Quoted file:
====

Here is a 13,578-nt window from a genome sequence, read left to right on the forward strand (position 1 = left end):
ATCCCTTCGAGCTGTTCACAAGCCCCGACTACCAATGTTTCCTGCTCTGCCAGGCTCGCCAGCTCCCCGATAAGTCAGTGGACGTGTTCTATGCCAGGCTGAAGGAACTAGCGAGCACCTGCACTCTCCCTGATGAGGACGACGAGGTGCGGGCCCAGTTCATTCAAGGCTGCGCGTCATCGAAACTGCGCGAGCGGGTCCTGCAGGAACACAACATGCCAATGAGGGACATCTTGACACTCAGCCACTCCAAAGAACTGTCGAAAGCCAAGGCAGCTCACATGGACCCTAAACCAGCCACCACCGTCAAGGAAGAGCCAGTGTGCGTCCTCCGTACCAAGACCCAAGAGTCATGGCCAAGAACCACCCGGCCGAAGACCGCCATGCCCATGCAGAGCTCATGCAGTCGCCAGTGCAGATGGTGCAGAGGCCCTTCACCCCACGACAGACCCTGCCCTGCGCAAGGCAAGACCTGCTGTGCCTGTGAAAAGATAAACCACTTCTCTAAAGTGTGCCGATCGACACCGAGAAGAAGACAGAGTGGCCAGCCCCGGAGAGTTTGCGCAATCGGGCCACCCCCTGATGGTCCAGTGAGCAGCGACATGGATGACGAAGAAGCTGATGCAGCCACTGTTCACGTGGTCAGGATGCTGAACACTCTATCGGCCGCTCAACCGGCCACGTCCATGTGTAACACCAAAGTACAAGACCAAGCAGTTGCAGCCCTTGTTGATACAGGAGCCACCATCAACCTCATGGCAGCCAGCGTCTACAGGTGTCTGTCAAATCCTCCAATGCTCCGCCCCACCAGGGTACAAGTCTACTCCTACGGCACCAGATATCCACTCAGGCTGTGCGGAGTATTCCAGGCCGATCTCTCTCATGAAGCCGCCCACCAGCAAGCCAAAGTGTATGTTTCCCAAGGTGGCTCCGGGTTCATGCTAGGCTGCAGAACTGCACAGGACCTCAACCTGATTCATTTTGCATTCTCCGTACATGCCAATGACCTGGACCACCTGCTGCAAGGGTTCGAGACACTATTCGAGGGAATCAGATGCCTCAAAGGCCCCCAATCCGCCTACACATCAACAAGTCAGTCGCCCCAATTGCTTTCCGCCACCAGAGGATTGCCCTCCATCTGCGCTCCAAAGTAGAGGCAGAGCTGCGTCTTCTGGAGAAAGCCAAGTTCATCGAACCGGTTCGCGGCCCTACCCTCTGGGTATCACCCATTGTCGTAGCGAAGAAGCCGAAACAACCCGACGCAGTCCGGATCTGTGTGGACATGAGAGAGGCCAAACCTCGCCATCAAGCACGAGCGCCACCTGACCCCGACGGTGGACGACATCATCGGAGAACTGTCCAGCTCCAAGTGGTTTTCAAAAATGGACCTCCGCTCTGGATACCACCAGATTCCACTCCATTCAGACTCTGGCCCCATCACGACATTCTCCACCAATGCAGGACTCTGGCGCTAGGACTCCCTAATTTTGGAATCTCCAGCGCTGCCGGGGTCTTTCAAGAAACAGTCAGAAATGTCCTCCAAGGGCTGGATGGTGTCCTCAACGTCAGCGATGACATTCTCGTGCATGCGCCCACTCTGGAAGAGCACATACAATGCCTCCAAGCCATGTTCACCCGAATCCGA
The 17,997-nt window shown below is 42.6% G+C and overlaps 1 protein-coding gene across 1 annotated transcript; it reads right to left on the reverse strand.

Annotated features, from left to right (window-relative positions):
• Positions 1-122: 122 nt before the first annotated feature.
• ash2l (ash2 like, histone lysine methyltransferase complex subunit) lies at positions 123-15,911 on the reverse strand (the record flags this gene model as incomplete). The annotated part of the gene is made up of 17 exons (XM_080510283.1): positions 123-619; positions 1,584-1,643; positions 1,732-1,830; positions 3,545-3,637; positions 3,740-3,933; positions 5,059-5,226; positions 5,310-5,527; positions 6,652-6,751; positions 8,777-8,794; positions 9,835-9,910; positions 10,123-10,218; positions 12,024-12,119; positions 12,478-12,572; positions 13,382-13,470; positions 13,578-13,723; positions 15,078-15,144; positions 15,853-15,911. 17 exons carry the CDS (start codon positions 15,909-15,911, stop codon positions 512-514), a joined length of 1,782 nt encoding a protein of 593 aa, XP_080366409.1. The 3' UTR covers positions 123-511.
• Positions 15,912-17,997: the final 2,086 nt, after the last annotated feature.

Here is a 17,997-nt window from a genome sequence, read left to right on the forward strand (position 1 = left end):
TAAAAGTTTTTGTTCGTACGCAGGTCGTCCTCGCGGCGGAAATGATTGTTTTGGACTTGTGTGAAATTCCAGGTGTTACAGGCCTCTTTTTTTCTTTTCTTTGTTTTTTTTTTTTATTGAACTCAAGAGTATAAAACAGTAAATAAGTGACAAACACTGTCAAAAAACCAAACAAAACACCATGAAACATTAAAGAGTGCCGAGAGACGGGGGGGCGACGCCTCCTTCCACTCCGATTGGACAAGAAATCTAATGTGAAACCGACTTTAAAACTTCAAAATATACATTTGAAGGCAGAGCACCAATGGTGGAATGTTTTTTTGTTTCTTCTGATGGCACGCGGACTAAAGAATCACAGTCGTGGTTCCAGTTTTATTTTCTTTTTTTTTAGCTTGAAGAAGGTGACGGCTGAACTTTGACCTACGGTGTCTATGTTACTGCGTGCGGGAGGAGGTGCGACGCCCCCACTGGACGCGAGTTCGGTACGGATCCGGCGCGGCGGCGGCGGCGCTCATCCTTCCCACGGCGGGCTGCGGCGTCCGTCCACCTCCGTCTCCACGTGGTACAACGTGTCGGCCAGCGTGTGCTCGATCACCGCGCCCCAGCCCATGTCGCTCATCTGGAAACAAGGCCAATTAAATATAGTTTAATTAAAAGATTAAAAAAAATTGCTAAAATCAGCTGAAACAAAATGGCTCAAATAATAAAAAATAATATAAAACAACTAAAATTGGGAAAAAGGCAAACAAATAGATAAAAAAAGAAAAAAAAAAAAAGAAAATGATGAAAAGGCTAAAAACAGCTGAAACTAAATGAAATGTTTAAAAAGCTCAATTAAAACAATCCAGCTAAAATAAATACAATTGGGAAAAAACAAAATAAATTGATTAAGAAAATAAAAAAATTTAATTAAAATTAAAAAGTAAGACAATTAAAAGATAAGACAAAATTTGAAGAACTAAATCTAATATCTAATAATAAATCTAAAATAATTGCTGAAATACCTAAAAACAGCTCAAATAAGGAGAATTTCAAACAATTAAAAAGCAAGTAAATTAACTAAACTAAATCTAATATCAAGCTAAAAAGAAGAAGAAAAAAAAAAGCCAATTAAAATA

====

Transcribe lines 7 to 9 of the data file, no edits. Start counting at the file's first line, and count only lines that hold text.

• Positions 15,912-17,997: the final 2,086 nt, after the last annotated feature.

Here is a 17,997-nt window from a genome sequence, read left to right on the forward strand (position 1 = left end):
TAAAAGTTTTTGTTCGTACGCAGGTCGTCCTCGCGGCGGAAATGATTGTTTTGGACTTGTGTGAAATTCCAGGTGTTACAGGCCTCTTTTTTTCTTTTCTTTGTTTTTTTTTTTTATTGAACTCAAGAGTATAAAACAGTAAATAAGTGACAAACACTGTCAAAAAACCAAACAAAACACCATGAAACATTAAAGAGTGCCGAGAGACGGGGGGGCGACGCCTCCTTCCACTCCGATTGGACAAGAAATCTAATGTGAAACCGACTTTAAAACTTCAAAATATACATTTGAAGGCAGAGCACCAATGGTGGAATGTTTTTTTGTTTCTTCTGATGGCACGCGGACTAAAGAATCACAGTCGTGGTTCCAGTTTTATTTTCTTTTTTTTTAGCTTGAAGAAGGTGACGGCTGAACTTTGACCTACGGTGTCTATGTTACTGCGTGCGGGAGGAGGTGCGACGCCCCCACTGGACGCGAGTTCGGTACGGATCCGGCGCGGCGGCGGCGGCGCTCATCCTTCCCACGGCGGGCTGCGGCGTCCGTCCACCTCCGTCTCCACGTGGTACAACGTGTCGGCCAGCGTGTGCTCGATCACCGCGCCCCAGCCCATGTCGCTCATCTGGAAACAAGGCCAATTAAATATAGTTTAATTAAAAGATTAAAAAAAATTGCTAAAATCAGCTGAAACAAAATGGCTCAAATAATAAAAAATAATATAAAACAACTAAAATTGGGAAAAAGGCAAACAAATAGATAAAAAAAGAAAAAAAAAAAAAGAAAATGATGAAAAGGCTAAAAACAGCTGAAACTAAATGAAATGTTTAAAAAGCTCAATTAAAACAATCCAGCTAAAATAAATACAATTGGGAAAAAACAAAATAAATTGATTAAGAAAATAAAAAAATTTAATTAAAATTAAAAAGTAAGACAATTAAAAGATAAGACAAAATTTGAAGAACTAAATCTAATATCTAATAATAAATCTAAAATAATTGCTGAAATACCTAAAAACAGCTCAAATAAGGAGAATTTCAAACAATTAAAAAGCAAGTAAATTAACTAAACTAAATCTAATATCAAGCTAAAAAGAAGAAGAAAAAAAAAAGCCAATTAAAATA